What sizes are the planets and how do they move around the sun?

Akbar Rasheed Muhammad
Saint Paul Academy and Summit School
Saint Paul, MN 55104

Based on original activity from Sally Spooner, Sunset Elementary School, Cody, Wyoming


This is an whole class activity in which the class will physically model how the planets move around the sun. We will have balloons blown up to the size of each planet. Students will see that all the planets smallest to biggest and the distance that they are away from the sun. The students will learn about vocabulary words: solar system, revolution, rotation, and orbit.

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Learning Goals

During the lesson the students will:
Observe planets are different sizes
Observe planets are different distances from the sun
Define solar system, orbit revolution, rotation, and orbit

Context for Use

This activity is for primary grades 1-2. I explain this activity indoors but it is best done outside, where there is plenty of room to move. However, it can be adapted for the classroom. I would allow about 45 minutes for this lesson since it is an abstract concept to students this age level. I do this activity for my Astronomy unit. I think this activity could be easily adaptable to almost any setting.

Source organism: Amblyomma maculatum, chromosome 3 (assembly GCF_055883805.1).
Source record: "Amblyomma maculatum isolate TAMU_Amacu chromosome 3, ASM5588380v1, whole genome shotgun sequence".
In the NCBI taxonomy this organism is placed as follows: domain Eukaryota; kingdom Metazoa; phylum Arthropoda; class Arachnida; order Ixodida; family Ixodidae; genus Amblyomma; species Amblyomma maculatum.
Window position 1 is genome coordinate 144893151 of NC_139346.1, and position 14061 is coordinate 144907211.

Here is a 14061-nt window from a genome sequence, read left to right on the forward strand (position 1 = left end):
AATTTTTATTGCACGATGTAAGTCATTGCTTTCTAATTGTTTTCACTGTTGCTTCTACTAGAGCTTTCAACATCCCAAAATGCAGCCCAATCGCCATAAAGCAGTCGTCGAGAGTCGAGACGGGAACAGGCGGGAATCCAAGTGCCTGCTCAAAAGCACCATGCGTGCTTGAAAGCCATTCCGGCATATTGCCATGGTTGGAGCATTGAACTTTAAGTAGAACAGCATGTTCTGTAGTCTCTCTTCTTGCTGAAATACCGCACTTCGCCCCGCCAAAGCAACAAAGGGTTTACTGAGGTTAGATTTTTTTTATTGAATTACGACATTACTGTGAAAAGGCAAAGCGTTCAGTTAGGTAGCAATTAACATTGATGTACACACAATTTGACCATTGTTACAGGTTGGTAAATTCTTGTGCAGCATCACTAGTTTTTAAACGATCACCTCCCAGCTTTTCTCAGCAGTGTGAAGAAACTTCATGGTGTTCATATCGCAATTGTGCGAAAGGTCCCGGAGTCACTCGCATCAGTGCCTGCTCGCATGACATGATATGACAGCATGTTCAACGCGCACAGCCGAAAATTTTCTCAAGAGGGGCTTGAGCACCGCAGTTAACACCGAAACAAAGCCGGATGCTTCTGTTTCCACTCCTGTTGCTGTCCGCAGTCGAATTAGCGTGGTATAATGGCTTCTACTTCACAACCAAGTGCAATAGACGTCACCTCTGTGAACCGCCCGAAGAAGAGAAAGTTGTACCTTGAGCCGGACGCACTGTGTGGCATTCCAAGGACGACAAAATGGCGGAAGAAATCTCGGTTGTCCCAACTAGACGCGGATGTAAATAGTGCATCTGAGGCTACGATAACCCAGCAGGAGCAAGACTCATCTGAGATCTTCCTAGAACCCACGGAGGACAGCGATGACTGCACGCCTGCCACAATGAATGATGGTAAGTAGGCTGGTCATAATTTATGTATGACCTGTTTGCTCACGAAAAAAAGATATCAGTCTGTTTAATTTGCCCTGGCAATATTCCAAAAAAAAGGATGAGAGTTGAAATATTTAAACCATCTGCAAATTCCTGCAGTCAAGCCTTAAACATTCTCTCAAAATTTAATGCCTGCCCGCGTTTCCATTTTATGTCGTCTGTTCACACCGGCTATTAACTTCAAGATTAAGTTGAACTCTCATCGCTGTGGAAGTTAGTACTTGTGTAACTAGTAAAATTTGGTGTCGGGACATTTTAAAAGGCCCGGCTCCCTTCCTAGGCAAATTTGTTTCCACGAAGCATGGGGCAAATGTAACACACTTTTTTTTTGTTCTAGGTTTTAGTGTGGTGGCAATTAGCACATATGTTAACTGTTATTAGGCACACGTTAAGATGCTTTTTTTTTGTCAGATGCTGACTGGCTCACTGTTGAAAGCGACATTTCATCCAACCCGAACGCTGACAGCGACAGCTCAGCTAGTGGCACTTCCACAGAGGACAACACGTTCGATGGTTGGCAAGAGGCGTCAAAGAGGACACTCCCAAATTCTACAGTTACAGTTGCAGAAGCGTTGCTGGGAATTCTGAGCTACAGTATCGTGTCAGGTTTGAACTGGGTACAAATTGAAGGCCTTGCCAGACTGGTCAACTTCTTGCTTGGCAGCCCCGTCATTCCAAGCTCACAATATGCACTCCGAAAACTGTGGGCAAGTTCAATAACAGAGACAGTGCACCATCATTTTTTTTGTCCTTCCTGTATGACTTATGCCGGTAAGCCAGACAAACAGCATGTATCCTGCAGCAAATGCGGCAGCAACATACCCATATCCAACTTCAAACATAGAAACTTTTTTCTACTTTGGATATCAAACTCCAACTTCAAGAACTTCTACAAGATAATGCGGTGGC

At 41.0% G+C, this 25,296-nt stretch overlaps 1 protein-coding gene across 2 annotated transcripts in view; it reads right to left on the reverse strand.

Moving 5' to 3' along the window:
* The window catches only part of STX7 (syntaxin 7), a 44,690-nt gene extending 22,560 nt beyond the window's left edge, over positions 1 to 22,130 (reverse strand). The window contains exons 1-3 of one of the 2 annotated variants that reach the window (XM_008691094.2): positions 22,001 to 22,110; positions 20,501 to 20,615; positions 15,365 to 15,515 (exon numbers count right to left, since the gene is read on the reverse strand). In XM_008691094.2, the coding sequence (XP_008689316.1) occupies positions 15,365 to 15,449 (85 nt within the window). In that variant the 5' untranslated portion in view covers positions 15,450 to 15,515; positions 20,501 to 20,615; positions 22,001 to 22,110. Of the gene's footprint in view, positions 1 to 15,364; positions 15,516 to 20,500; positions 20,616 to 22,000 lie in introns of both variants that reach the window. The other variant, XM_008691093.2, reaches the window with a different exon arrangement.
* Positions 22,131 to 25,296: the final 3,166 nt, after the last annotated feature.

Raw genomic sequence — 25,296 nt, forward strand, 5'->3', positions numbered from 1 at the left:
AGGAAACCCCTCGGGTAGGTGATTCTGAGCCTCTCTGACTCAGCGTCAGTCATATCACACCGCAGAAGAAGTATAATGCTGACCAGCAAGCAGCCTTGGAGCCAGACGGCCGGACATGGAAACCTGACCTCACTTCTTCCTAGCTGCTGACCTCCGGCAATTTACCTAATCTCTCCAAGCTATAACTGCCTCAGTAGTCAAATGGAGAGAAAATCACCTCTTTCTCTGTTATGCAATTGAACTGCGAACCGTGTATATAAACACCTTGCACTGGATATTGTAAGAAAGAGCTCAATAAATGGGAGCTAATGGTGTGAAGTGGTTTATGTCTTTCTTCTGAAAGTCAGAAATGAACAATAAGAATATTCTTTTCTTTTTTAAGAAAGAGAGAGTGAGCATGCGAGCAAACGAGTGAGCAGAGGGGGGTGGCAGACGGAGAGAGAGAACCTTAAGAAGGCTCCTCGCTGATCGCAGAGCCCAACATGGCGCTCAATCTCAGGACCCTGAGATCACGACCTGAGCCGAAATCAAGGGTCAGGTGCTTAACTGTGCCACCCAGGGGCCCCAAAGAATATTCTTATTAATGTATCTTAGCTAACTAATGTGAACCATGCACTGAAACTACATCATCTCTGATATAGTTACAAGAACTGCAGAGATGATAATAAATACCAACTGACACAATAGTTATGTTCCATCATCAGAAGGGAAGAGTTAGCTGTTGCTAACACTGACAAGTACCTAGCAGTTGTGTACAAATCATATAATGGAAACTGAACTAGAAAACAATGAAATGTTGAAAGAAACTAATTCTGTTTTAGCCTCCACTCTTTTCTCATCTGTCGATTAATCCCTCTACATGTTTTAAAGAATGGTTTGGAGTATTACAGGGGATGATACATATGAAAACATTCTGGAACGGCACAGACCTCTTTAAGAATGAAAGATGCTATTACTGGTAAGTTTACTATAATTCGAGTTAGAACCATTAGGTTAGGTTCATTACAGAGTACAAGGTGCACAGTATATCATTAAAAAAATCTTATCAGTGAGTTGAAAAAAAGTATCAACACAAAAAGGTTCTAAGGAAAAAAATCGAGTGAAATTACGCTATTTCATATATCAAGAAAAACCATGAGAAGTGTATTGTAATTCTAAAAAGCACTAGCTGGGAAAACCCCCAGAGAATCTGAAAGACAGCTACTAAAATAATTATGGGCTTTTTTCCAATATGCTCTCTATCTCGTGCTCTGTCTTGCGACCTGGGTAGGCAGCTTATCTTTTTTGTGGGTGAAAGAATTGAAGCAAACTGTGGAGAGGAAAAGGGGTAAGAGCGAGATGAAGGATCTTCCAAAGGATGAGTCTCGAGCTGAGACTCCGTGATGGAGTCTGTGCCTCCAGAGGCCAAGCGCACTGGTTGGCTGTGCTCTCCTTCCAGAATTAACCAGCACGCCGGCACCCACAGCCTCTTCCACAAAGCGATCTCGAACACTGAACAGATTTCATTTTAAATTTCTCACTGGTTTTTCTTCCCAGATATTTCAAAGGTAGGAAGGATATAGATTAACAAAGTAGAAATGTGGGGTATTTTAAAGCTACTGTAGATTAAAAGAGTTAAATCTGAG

Subject: Geoscience:Lunar and Planetary Science
Resource Type: Activities:Classroom Activity, Field Activity
Special Interest: Field-Based Teaching and Learning
Grade Level: Primary (K-2)
Theme: Teach the Earth:Enhancing your Teaching:Teaching in the Field, Teach the Earth:Course Topics:Planetary Science

Description and Teaching Materials


Teaching Notes and Tips

I have the balloons ready to go before class and I have backup balloons prepped just in case. Students love going outside to do this activity.


I have a whole class discussion and I ask the students who think they can come up in front of class to show us what the different vocabulary words look like with their bodies. This way, students will physically demonstrate their understanding.


1. The practice of Science
1. Scientists work as individuals and in groups to investigate the natural world, emphasizing evidence and communicating with others

Benchmark Students will be supporting their answers with observations. They will recognize that describing things as accurately as possible is important in science because it enables people to compare their observations with those of others.

2nd grade:
Physical Science
2. Motion
The motion of an object can be described by a change in its position over time.

Benchmark: Describe an object's change in position relative to other objects or a background.

References and Resources